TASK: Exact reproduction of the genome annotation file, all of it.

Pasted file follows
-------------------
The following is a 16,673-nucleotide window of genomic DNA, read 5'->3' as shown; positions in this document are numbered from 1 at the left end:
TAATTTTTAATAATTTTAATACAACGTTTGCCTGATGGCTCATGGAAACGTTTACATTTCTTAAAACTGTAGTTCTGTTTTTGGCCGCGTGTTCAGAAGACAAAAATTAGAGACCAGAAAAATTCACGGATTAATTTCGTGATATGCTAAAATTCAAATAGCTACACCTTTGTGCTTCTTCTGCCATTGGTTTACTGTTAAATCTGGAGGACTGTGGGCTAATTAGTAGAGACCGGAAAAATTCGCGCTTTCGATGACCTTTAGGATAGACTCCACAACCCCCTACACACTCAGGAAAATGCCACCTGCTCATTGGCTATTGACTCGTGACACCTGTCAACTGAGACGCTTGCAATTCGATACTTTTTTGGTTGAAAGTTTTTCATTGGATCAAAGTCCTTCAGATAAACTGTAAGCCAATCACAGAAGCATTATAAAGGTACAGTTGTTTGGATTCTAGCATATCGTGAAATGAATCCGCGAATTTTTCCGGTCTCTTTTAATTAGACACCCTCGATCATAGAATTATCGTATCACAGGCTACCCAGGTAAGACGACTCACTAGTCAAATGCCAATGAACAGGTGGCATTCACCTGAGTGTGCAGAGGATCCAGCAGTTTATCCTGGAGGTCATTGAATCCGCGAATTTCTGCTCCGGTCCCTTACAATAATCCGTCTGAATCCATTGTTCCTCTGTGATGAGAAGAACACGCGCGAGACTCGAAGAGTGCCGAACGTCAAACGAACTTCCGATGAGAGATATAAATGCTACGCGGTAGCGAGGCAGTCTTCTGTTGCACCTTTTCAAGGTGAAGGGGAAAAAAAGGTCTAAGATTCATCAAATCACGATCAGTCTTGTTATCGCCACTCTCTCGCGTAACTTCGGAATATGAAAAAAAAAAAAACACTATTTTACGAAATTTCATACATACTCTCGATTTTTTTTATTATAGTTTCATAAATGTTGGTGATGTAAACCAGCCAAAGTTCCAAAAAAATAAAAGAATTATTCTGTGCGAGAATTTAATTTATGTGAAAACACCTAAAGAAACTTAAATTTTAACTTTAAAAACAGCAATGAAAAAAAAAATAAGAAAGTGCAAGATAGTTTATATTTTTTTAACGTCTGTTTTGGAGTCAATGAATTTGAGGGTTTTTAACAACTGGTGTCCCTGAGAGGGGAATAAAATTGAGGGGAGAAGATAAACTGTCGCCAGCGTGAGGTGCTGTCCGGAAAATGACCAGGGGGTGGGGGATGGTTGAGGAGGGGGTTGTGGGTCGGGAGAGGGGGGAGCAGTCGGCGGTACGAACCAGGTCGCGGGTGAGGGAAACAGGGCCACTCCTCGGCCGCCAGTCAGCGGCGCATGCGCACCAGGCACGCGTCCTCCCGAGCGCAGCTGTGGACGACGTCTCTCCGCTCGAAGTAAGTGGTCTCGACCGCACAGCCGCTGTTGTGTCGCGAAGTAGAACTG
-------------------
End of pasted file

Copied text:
The following is a 16,673-nucleotide window of genomic DNA, read 5'->3' as shown; positions in this document are numbered from 1 at the left end:
TAATTTTTAATAATTTTAATACAACGTTTGCCTGATGGCTCATGGAAACGTTTACATTTCTTAAAACTGTAGTTCTGTTTTTGGCCGCGTGTTCAGAAGACAAAAATTAGAGACCAGAAAAATTCACGGATTAATTTCGTGATATGCTAAAATTCAAATAGCTACACCTTTGTGCTTCTTCTGCCATTGGTTTACTGTTAAATCTGGAGGACTGTGGGCTAATTAGTAGAGACCGGAAAAATTCGCGCTTTCGATGACCTTTAGGATAGACTCCACAACCCCCTACACACTCAGGAAAATGCCACCTGCTCATTGGCTATTGACTCGTGACACCTGTCAACTGAGACGCTTGCAATTCGATACTTTTTTGGTTGAAAGTTTTTCATTGGATCAAAGTCCTTCAGATAAACTGTAAGCCAATCACAGAAGCATTATAAAGGTACAGTTGTTTGGATTCTAGCATATCGTGAAATGAATCCGCGAATTTTTCCGGTCTCTTTTAATTAGACACCCTCGATCATAGAATTATCGTATCACAGGCTACCCAGGTAAGACGACTCACTAGTCAAATGCCAATGAACAGGTGGCATTCACCTGAGTGTGCAGAGGATCCAGCAGTTTATCCTGGAGGTCATTGAATCCGCGAATTTCTGCTCCGGTCCCTTACAATAATCCGTCTGAATCCATTGTTCCTCTGTGATGAGAAGAACACGCGCGAGACTCGAAGAGTGCCGAACGTCAAACGAACTTCCGATGAGAGATATAAATGCTACGCGGTAGCGAGGCAGTCTTCTGTTGCACCTTTTCAAGGTGAAGGGGAAAAAAAGGTCTAAGATTCATCAAATCACGATCAGTCTTGTTATCGCCACTCTCTCGCGTAACTTCGGAATATGAAAAAAAAAAAAACACTATTTTACGAAATTTCATACATACTCTCGATTTTTTTTATTATAGTTTCATAAATGTTGGTGATGTAAACCAGCCAAAGTTCCAAAAAAATAAAAGAATTATTCTGTGCGAGAATTTAATTTATGTGAAAACACCTAAAGAAACTTAAATTTTAACTTTAAAAACAGCAATGAAAAAAAAAATAAGAAAGTGCAAGATAGTTTATATTTTTTTAACGTCTGTTTTGGAGTCAATGAATTTGAGGGTTTTTAACAACTGGTGTCCCTGAGAGGGGAATAAAATTGAGGGGAGAAGATAAACTGTCGCCAGCGTGAGGTGCTGTCCGGAAAATGACCAGGGGGTGGGGGATGGTTGAGGAGGGGGTTGTGGGTCGGGAGAGGGGGGAGCAGTCGGCGGTACGAACCAGGTCGCGGGTGAGGGAAACAGGGCCACTCCTCGGCCGCCAGTCAGCGGCGCATGCGCACCAGGCACGCGTCCTCCCGAGCGCAGCTGTGGACGACGTCTCTCCGCTCGAAGTAAGTGGTCTCGACCGCACAGCCGCTGTTGTGTCGCGAAGTAGAACTG